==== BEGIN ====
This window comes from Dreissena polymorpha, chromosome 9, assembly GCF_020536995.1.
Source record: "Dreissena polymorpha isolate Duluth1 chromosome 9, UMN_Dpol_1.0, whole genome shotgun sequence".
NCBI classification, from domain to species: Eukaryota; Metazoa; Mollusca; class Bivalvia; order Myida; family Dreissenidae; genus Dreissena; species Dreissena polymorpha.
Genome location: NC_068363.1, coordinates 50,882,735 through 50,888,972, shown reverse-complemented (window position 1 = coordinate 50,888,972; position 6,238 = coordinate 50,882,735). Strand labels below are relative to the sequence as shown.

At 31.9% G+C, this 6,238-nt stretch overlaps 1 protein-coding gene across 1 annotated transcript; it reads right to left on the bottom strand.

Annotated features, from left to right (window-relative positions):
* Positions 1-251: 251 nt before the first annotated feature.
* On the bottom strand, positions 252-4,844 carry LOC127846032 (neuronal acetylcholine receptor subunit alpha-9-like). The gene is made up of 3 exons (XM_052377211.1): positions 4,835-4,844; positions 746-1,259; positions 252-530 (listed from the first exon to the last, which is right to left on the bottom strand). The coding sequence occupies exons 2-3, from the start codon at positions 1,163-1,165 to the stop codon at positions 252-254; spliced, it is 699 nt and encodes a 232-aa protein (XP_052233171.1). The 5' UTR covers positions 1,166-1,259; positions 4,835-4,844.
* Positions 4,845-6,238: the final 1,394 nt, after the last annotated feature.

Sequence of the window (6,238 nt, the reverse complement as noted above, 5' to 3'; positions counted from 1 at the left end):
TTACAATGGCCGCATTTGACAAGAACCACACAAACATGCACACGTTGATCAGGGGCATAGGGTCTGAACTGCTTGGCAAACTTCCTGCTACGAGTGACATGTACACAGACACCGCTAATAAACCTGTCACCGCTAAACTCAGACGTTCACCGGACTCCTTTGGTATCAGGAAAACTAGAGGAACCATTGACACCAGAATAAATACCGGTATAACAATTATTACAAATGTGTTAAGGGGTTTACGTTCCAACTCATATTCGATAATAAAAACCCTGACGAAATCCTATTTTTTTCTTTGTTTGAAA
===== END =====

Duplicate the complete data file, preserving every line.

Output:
This window comes from Dreissena polymorpha, chromosome 9, assembly GCF_020536995.1.
Source record: "Dreissena polymorpha isolate Duluth1 chromosome 9, UMN_Dpol_1.0, whole genome shotgun sequence".
NCBI classification, from domain to species: Eukaryota; Metazoa; Mollusca; class Bivalvia; order Myida; family Dreissenidae; genus Dreissena; species Dreissena polymorpha.
Genome location: NC_068363.1, coordinates 50,882,735 through 50,888,972, shown reverse-complemented (window position 1 = coordinate 50,888,972; position 6,238 = coordinate 50,882,735). Strand labels below are relative to the sequence as shown.

At 31.9% G+C, this 6,238-nt stretch overlaps 1 protein-coding gene across 1 annotated transcript; it reads right to left on the bottom strand.

Annotated features, from left to right (window-relative positions):
* Positions 1-251: 251 nt before the first annotated feature.
* On the bottom strand, positions 252-4,844 carry LOC127846032 (neuronal acetylcholine receptor subunit alpha-9-like). The gene is made up of 3 exons (XM_052377211.1): positions 4,835-4,844; positions 746-1,259; positions 252-530 (listed from the first exon to the last, which is right to left on the bottom strand). The coding sequence occupies exons 2-3, from the start codon at positions 1,163-1,165 to the stop codon at positions 252-254; spliced, it is 699 nt and encodes a 232-aa protein (XP_052233171.1). The 5' UTR covers positions 1,166-1,259; positions 4,835-4,844.
* Positions 4,845-6,238: the final 1,394 nt, after the last annotated feature.

Sequence of the window (6,238 nt, the reverse complement as noted above, 5' to 3'; positions counted from 1 at the left end):
TTACAATGGCCGCATTTGACAAGAACCACACAAACATGCACACGTTGATCAGGGGCATAGGGTCTGAACTGCTTGGCAAACTTCCTGCTACGAGTGACATGTACACAGACACCGCTAATAAACCTGTCACCGCTAAACTCAGACGTTCACCGGACTCCTTTGGTATCAGGAAAACTAGAGGAACCATTGACACCAGAATAAATACCGGTATAACAATTATTACAAATGTGTTAAGGGGTTTACGTTCCAACTCATATTCGATAATAAAAACCCTGACGAAATCCTATTTTTTTCTTTGTTTGAAA